U.S. Troops Arrest Four in Tikrit

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More than 100 U.S. troops stormed homes in Saddam Hussein's hometown Tikrit (search) early Monday, searching for Saddam loyalists accused of financing or coordinating attacks on American soldiers. Four wanted men were arrested, the military said.

Acting on tips from Iraqis detained in previous raids as well as intelligence sources, the troops raided the houses in downtown Tikrit almost simultaneously, catching the men asleep.

The bloodless raid involved three companies from the 1st Battalion, 22nd Infantry Regiment of the 4th Infantry Division (search) in Humvees, Bradley fighting vehicles and 5-ton trucks.

"All those targeted were involved in attacks on coalition forces and government officials," said Lt. Col. Steve Russell, 1st Battalion commander. "The message we communicate is if you involve in this type of activity, we will hunt you down or we will kill you."

The raid targeted six men suspected of financing attacks on U.S.-led coalition forces in and around Tikrit, the hotbed of support for Saddam. At least two of them were not in their homes, said Col. James Hickey, commander of the 4th Infantry's 1st Brigade.

The rest included cell leaders of Saddam Fedayeen (search) guerrillas, who have fired rocket-propelled grenades on American patrols and rigged the roads of Tikrit with homemade bombs that have killed or wounded dozens of soldiers, U.S. military officials said.

Their identities were not disclosed, in line with military rules.

In the first house that was raided, the troops knocked down the front-yard door with a metal ram as the operation began at 3 a.m. Other soldiers used ladders to climb the walls, fanning out across the compound. The occupants were rounded up in the kitchen and ordered to kneel down while the house was searched. Men were separated from women and taken out in the street, where they were questioned to confirm their identity.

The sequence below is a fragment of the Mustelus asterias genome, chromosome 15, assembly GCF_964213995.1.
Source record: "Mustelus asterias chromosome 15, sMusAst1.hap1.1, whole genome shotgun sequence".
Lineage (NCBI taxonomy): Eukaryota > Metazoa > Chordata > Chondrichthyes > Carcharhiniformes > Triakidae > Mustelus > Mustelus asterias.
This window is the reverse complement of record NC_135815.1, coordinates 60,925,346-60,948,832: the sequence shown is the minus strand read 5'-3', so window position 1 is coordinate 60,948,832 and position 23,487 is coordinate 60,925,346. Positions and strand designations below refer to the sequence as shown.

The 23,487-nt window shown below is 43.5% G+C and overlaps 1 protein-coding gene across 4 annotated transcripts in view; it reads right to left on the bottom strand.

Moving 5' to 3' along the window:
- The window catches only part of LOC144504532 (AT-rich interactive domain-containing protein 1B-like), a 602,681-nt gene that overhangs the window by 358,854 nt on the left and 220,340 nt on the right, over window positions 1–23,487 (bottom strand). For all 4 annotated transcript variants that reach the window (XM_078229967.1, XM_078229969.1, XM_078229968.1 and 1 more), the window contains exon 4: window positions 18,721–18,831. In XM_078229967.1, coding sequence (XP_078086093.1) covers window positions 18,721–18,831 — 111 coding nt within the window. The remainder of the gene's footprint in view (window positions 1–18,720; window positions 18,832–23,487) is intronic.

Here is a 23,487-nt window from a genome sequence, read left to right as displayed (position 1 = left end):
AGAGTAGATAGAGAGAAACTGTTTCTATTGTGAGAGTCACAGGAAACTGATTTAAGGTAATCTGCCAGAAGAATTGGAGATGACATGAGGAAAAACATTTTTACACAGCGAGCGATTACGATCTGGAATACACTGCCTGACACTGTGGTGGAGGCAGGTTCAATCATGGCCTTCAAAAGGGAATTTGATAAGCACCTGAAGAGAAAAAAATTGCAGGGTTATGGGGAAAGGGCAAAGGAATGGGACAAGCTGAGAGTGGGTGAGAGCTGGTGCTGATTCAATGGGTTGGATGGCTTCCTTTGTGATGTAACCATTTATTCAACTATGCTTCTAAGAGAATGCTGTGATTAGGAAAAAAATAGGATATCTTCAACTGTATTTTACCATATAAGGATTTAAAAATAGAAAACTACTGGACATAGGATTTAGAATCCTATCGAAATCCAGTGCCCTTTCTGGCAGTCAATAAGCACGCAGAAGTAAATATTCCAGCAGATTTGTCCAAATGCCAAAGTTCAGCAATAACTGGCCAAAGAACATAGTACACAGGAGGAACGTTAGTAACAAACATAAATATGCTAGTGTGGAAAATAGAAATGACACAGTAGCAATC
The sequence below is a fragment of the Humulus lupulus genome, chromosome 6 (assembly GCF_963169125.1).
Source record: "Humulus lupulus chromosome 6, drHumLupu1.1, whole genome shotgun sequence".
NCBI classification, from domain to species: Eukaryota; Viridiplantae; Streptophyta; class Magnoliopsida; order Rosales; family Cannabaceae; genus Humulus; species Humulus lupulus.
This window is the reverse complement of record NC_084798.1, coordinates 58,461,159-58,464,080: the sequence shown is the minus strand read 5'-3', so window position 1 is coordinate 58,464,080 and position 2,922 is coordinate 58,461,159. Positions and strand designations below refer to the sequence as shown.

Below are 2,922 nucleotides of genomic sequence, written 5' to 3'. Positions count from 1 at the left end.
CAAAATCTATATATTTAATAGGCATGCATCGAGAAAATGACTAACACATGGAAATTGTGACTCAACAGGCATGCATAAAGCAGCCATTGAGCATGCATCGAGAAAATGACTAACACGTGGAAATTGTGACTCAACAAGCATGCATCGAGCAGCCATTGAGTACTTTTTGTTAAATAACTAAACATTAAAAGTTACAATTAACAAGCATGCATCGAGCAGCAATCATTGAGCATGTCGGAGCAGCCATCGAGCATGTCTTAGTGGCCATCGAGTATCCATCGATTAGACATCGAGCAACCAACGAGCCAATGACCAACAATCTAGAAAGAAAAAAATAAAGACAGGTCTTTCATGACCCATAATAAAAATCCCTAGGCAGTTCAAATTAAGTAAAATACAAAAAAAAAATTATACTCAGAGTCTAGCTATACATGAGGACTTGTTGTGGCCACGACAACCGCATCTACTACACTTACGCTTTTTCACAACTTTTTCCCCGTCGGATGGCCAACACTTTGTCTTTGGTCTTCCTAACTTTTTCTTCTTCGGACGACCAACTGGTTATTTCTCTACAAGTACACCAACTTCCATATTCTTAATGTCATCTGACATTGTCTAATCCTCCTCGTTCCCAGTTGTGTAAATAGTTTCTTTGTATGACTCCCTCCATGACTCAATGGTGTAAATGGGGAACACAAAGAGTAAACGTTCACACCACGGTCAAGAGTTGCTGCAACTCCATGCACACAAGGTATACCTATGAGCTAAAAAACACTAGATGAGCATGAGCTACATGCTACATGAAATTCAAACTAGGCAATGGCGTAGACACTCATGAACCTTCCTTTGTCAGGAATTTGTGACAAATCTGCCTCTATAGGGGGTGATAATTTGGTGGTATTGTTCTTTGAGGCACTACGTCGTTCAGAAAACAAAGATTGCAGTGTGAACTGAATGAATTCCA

One of those wanted identified himself and was taken into custody. The man, in his early 20s, shivered on the morning breeze in his underpants and T-shirt, and denied any involvement in guerrilla attacks.

"We don't have any weapons. We only have one weapon for the house," he said.

In another house nearby, close to Tikrit's notorious "RPG Alley," where guerrillas fire on Americans almost every night, U.S. troops found a brother of another wanted man. Also in the house was an elderly man U.S. troops had looked for previously in connection with attacks. Russell called him a "bonus" in the raid.

The brother agreed to cooperate in exchange for being set free, and led the troops to another house where his brother was found and detained.

"We got some late breaking information, and we decided to act very quickly," Russell said. "Once we get on an objective, if we get additional information, we will follow on it."

The detainees were loaded on a truck, blindfolded and with their hands tied with plastic zipcuffs.

In the distance, suspected guerrillas fired mortar rounds, a regular occurrence in Tikrit. Most of them hit empty fields close to U.S. positions, and rarely cause damage or injuries.

On Sunday, U.S. troops in the town shot and killed two Iraqis who opened fire on one of the Army observation posts. The attackers then escaped jumping roof to roof, but were chased down by soldiers with the help of residents who gave away their hideout, Luke said.